Sources of Information about Coral Reefs
Personal ExperiencePersonal1167186.0179952.232733
Scientific LiteratureScilit1097185.3217872.299915
Newspapers (print or online)News1023184.9433042.220856
Social MediaSocial1029183.4441212.260306
Condition of Florida’s Mainland Aquatic Resources
Coral ReefsReefrate1236153.2038830.891081
Drinking WaterDrink1234152.7212320.9799713
Climate Change Perspective, apprehension
Climate Change Concern Scale (combines next 5 variables)Climate 111652517.006275.238608
1. Effect on coral reefsClimatereef1116153.690861.137359
2. Human influenceClimatehuman1116153.5376341.197688
3. Concern about climate changeClimateconcern1116153.2965951.174783
4. Concern about sea level riseClimatesea1116153.2786741.222485
5. Effect on hurricanesClimatehurricane1116153.2025091.164587
When Climate Change Impacts FloridaWhen 1110164.6738741.77599
Coral Reef Perspective, agreement
Coral Reef Concern Scale (combines next 7 variables)Coral 110293525.210535.013257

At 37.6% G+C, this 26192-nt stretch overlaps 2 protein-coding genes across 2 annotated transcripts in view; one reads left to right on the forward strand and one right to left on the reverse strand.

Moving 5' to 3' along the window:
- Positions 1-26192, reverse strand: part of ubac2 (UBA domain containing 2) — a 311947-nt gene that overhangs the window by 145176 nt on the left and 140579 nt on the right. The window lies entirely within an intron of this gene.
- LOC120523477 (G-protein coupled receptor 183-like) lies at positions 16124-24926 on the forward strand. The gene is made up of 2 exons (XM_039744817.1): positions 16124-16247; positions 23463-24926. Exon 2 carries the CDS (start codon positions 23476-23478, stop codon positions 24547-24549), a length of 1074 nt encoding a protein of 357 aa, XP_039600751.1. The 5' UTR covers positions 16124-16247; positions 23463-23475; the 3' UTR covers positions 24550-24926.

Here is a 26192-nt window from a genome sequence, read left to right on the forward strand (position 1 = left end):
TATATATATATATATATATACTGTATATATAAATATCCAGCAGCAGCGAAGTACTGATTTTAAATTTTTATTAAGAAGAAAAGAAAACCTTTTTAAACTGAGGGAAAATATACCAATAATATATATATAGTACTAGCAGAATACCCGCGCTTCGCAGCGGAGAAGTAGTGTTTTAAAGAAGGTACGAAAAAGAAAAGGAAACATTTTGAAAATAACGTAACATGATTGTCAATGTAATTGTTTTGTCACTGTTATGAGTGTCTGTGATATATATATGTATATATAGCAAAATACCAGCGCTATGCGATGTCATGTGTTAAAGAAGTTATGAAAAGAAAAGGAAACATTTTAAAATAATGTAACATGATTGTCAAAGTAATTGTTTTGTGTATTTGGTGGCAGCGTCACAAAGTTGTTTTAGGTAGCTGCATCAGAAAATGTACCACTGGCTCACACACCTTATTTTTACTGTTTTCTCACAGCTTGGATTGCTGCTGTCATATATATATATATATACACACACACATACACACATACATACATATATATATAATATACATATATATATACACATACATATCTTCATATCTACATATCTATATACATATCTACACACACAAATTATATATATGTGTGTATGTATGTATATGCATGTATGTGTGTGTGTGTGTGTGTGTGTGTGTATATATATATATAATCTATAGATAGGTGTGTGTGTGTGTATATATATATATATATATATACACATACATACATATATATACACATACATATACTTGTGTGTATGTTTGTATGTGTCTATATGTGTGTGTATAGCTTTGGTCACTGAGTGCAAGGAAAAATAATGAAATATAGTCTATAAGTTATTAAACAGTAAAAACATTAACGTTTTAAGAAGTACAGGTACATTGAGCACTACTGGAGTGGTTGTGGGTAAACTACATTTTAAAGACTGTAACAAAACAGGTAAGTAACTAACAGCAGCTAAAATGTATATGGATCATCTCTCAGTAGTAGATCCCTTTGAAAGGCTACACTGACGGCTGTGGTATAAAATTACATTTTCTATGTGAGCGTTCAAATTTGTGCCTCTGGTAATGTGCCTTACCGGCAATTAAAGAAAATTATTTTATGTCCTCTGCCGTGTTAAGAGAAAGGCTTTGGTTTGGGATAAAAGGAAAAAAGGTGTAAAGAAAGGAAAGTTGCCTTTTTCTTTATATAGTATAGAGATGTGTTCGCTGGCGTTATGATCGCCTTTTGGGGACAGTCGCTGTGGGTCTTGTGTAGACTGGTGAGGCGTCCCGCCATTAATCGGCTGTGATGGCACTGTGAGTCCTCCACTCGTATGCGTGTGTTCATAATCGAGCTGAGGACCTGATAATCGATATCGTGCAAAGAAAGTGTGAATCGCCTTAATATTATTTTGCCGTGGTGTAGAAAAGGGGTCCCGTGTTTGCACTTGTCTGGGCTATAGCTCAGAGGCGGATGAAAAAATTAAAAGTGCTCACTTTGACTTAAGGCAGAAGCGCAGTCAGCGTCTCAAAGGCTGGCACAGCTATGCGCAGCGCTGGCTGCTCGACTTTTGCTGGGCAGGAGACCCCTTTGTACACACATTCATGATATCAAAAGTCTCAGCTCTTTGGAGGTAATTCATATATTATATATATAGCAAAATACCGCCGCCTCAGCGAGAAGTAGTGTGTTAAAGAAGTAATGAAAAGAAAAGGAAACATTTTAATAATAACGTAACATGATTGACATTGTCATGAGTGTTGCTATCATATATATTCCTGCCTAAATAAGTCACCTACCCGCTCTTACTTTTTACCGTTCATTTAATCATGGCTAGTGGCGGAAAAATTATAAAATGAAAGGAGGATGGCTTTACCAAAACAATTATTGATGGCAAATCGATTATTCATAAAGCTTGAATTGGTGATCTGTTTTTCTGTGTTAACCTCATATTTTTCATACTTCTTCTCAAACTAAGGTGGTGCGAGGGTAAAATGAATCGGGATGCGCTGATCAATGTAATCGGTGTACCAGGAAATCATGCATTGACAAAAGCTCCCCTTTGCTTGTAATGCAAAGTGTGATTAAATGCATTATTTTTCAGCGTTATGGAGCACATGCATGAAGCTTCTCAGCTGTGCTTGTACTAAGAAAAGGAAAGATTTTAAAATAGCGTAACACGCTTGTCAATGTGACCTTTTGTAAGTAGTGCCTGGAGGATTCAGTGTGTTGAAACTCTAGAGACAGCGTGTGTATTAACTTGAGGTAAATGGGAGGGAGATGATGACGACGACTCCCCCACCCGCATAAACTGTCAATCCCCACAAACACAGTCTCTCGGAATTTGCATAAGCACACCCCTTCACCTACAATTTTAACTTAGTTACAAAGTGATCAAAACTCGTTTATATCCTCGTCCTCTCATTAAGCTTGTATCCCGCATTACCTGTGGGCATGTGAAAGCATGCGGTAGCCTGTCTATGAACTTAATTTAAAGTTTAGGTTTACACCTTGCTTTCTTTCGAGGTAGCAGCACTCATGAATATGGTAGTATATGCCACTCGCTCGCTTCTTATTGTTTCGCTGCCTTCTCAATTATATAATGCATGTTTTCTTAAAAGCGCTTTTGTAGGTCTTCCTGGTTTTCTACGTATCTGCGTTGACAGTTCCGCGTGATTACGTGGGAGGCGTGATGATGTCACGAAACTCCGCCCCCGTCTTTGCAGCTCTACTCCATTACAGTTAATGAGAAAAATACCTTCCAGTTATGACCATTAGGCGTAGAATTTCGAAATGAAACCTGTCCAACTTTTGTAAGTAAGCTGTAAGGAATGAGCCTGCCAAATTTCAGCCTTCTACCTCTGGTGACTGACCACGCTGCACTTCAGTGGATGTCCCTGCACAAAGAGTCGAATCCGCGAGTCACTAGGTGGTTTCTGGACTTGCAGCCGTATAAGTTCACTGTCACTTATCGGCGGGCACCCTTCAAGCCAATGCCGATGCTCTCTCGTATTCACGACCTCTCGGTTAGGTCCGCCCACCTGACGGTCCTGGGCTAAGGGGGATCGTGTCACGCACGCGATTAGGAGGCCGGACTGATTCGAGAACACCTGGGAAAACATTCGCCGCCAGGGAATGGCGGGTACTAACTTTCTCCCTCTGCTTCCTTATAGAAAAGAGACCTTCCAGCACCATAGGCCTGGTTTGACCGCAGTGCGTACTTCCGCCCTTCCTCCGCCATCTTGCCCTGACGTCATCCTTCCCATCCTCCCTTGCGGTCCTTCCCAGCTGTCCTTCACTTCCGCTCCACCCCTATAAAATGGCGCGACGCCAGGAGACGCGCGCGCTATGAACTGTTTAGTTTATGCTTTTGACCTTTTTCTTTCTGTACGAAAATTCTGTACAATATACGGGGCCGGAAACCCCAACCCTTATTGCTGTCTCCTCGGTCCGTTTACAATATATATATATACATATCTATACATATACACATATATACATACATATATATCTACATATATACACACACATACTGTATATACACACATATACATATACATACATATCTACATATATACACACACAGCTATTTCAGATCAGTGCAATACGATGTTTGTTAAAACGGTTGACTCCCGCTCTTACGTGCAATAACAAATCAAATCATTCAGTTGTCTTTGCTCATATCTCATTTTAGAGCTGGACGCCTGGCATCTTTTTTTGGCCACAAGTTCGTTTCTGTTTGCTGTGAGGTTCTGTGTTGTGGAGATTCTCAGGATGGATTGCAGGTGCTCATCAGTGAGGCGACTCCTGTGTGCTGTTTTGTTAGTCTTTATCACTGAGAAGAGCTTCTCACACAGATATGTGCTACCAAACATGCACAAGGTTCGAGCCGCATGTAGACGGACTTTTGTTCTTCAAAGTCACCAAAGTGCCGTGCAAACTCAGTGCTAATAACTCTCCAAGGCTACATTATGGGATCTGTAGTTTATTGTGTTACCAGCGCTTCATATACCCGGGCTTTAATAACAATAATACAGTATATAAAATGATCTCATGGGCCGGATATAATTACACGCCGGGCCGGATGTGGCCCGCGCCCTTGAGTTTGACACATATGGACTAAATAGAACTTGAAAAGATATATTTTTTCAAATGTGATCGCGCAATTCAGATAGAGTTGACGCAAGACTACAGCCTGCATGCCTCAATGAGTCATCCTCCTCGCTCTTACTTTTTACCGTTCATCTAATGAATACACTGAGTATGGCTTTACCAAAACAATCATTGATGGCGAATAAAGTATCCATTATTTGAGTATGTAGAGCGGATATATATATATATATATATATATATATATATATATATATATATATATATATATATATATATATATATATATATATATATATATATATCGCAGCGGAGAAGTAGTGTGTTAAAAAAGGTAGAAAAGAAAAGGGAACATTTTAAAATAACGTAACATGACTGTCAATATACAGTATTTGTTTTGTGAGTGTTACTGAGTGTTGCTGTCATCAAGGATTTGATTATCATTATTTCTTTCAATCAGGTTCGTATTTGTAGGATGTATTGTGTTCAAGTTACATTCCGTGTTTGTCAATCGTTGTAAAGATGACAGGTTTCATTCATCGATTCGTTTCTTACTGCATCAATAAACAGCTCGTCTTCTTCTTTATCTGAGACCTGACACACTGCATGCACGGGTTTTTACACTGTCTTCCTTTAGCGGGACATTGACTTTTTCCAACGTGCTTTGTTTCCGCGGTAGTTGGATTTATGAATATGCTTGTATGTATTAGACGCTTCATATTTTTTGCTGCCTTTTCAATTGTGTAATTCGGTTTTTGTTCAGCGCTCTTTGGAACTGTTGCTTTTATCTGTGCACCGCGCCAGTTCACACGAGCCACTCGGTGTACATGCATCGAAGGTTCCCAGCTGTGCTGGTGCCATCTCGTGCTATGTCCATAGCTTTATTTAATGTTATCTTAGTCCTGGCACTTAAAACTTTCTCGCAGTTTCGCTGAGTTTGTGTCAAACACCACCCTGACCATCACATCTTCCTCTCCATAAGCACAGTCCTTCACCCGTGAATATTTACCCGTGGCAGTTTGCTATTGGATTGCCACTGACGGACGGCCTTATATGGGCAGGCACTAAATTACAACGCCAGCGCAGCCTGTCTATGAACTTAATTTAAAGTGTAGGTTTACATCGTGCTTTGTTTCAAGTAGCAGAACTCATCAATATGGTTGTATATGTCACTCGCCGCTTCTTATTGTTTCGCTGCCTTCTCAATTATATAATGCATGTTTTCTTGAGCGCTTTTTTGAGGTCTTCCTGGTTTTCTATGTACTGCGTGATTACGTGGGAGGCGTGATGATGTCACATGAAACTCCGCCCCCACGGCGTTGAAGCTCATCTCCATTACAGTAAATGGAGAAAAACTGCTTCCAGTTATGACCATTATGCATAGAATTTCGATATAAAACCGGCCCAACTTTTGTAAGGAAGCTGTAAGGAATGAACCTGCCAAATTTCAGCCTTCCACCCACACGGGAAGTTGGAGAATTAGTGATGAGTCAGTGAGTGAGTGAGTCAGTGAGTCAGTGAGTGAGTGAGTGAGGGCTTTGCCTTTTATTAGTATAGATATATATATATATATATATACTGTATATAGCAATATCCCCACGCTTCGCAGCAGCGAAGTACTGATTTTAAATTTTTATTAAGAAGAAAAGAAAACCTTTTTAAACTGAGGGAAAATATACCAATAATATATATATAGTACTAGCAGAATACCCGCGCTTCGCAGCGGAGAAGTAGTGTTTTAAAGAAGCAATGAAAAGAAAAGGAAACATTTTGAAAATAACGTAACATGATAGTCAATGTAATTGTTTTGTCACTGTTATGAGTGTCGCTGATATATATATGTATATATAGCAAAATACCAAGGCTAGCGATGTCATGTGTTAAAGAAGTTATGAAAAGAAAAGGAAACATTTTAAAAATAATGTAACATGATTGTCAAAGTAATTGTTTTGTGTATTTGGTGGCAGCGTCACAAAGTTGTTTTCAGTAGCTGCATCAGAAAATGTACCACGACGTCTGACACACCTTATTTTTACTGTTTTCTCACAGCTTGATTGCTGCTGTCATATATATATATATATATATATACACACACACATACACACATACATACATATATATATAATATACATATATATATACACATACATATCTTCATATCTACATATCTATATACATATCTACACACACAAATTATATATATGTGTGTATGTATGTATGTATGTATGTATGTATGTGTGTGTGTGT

1. Acidification threatens coralsCoralacid1099154.0573250.9616454
2. Carbon dioxide threatens coralsCoralcarbon1099153.7252051.111708
3. Primary value is [not] providing human needsCoralneeds1102153.6479131.135422
4. All reefs in Florida should be protectedCoralprotect1102153.6007261.286526
5. Water temperatures are rising too quickly for corals to adaptCoraltemp1100153.4490911.087671
6. Reefs are more endangered than rainforestsCoralrain1100153.4090910.9394349
7. Human use should cease if damagingCoraluse1102153.3548091.242697
Age in YearsAge1094188546.604212.05711
- Born in non-Florida U.S. stateBornUSA1096010.57299270.4948692
- ForeignBornforeign1096010.10948910.3123944
Boat OwnershipBoat1098132.4799640.8257806
- Own boat without a motorNonMboat1098010.08834240.2839216
- Own boat with a motorMboat1098010.69581060.4602729
Income, in four categoriesInc41043142.578141.079552
Political IdentityPol1085052.616591.461846
- OtherPolOther1085010.05990780.2374254
- RepublicanPolRepub1085010.20737330.4056122
- Independent, leans RepublicanPolIndRepub1085010.21566820.4114748
- IndependentPolInd1085010.22580650.4183051
- Independent, leans DemocratPolIndDem1085010.15576040.3627952
- DemocratPolDem1085010.13548390.3423975
Education, in three categoriesEdu31089132.079890.6600813
Environmental Identification